“I’m extremely proud to represent a neighborhood like Lower Nob Hill that has not only welcomed a disproportionate share of homeless services and supportive housing sites, but continues to hold the City accountable to ensure their successful operations,” said Supervisor Aaron Peskin. “I want to thank HSH, DPW, Urban Alchemy and the Lower Nob Hill Neighborhood Alliance for committing to a long-term community-building process to address homelessness and create healthy stable neighborhoods for everyone.”

The Baldwin SAFE Navigation Center, previously known as the Baldwin Hotel and located on 6th Street, will provide additional non-congregate shelter options within HSH’s Temporary Shelter portfolio. The building has several amenities including lobby and front desk, basement, community area, kitchen/pantry, dining space, laundry room, office space, medical clinic, security camera system, elevator, and shared bathrooms and showers on each floor. The site staffing will include de-escalation/safety staff at entry, front desk staff, monitors on each floor and in common areas, janitorial staff, property management, and case management staff services include 2 meals a day, laundry, janitorial, de-escalation, DPH medical services, and case management services.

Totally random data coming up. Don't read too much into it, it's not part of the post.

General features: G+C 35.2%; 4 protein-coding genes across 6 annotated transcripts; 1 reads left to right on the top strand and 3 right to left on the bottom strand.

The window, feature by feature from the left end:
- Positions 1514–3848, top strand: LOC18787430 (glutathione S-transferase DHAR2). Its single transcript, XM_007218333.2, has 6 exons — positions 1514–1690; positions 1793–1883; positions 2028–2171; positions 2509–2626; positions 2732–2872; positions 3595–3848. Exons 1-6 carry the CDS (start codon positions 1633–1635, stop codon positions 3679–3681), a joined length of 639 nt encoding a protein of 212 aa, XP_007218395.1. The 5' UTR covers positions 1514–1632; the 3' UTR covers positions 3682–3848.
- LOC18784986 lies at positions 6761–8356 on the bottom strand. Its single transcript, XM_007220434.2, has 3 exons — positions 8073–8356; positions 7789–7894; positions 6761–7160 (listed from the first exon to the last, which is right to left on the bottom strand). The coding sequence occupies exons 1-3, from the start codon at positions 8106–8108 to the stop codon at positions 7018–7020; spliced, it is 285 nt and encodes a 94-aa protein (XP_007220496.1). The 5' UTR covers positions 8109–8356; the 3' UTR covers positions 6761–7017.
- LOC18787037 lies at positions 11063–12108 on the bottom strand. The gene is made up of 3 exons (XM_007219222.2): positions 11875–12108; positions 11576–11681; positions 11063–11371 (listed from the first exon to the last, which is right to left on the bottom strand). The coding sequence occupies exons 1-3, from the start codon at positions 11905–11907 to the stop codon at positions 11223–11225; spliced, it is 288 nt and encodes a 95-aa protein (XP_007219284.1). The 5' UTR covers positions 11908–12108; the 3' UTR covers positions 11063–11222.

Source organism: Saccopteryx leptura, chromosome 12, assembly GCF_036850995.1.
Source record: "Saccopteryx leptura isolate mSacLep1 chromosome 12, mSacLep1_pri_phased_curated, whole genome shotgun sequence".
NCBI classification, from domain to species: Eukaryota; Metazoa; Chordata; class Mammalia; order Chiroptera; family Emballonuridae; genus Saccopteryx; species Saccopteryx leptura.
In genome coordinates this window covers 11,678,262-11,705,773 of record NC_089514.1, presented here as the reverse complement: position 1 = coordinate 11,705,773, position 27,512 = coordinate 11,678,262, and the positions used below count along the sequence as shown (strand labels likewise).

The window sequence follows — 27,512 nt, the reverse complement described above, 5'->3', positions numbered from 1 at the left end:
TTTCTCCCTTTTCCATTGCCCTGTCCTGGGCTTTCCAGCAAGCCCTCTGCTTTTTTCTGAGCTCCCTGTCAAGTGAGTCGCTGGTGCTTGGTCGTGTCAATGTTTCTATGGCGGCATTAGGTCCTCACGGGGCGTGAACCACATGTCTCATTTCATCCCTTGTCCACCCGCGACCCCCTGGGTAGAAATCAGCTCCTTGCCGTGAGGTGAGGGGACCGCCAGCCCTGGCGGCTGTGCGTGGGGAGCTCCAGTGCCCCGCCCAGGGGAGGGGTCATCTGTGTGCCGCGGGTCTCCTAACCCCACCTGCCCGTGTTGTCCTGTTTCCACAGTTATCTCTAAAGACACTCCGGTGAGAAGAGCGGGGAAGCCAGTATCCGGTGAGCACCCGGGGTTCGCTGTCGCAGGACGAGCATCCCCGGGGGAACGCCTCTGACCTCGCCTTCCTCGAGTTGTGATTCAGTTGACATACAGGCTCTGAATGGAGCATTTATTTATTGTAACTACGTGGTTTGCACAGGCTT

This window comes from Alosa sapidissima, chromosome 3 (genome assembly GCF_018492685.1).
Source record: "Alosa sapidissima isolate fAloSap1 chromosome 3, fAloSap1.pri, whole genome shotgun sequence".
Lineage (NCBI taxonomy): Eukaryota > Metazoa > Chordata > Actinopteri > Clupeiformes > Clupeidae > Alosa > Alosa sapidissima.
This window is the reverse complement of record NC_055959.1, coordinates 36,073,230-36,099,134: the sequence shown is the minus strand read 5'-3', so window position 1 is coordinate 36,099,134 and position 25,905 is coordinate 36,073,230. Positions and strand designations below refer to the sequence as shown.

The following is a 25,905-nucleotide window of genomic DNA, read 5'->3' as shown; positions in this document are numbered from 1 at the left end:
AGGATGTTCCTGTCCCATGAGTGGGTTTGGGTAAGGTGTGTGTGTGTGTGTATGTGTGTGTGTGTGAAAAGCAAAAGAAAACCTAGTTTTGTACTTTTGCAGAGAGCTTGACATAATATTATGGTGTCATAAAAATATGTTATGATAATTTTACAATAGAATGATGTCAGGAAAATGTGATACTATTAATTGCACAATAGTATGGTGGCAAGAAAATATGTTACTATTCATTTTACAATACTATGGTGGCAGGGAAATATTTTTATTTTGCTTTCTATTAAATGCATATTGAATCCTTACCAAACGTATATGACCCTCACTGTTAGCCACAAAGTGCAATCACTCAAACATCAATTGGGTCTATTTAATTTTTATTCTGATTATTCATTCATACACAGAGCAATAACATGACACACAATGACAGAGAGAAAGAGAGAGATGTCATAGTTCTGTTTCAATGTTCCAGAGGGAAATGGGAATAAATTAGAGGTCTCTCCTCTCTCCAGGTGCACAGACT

“The redesigned Baldwin Hotel will put a roof above the heads of nearly 200 unhoused residents, and its communal gathering spaces and case management and medical services will help build community and encourage healthy living habits,” said District 6 Supervisor Matt Dorsey. “It’s important to cater to the specific needs of shelter guests, and this new facility does just that while keeping residents in their neighborhood and close to the people and places they know.”

“These two new innovative programs, along with tiny cabins, safe sleep and a vehicle triage center, are critical in helping to meet the increasingly specialized needs for shelter in our community,” said San Francisco Department of Homelessness and Supportive Housing Director, Shireen McSpadden. “The Mayor’s dynamic vision for new shelter expansion will meet people where they are at by giving people more diverse options for places to sleep inside and off the streets.”